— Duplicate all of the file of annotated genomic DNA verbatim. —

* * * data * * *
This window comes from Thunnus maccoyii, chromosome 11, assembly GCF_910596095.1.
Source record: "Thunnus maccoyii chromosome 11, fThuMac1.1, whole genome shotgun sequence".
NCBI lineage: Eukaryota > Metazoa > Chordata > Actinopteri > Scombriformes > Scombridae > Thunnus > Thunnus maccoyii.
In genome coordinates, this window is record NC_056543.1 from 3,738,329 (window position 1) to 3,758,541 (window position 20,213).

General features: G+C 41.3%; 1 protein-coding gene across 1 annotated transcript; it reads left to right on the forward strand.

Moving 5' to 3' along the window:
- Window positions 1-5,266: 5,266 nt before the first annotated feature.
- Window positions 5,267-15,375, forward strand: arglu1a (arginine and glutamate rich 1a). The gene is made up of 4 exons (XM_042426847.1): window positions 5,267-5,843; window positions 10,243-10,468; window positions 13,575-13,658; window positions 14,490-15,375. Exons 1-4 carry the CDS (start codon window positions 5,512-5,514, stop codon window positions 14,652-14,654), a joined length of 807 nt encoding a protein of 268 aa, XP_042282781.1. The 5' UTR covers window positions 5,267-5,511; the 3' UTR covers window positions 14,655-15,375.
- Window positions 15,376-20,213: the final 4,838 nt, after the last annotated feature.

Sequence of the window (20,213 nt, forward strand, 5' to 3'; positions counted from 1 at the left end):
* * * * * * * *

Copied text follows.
This window comes from Thunnus maccoyii, chromosome 11, assembly GCF_910596095.1.
Source record: "Thunnus maccoyii chromosome 11, fThuMac1.1, whole genome shotgun sequence".
NCBI lineage: Eukaryota > Metazoa > Chordata > Actinopteri > Scombriformes > Scombridae > Thunnus > Thunnus maccoyii.
In genome coordinates, this window is record NC_056543.1 from 3,738,329 (window position 1) to 3,758,541 (window position 20,213).

General features: G+C 41.3%; 1 protein-coding gene across 1 annotated transcript; it reads left to right on the forward strand.

Moving 5' to 3' along the window:
- Window positions 1-5,266: 5,266 nt before the first annotated feature.
- Window positions 5,267-15,375, forward strand: arglu1a (arginine and glutamate rich 1a). The gene is made up of 4 exons (XM_042426847.1): window positions 5,267-5,843; window positions 10,243-10,468; window positions 13,575-13,658; window positions 14,490-15,375. Exons 1-4 carry the CDS (start codon window positions 5,512-5,514, stop codon window positions 14,652-14,654), a joined length of 807 nt encoding a protein of 268 aa, XP_042282781.1. The 5' UTR covers window positions 5,267-5,511; the 3' UTR covers window positions 14,655-15,375.
- Window positions 15,376-20,213: the final 4,838 nt, after the last annotated feature.

Sequence of the window (20,213 nt, forward strand, 5' to 3'; positions counted from 1 at the left end):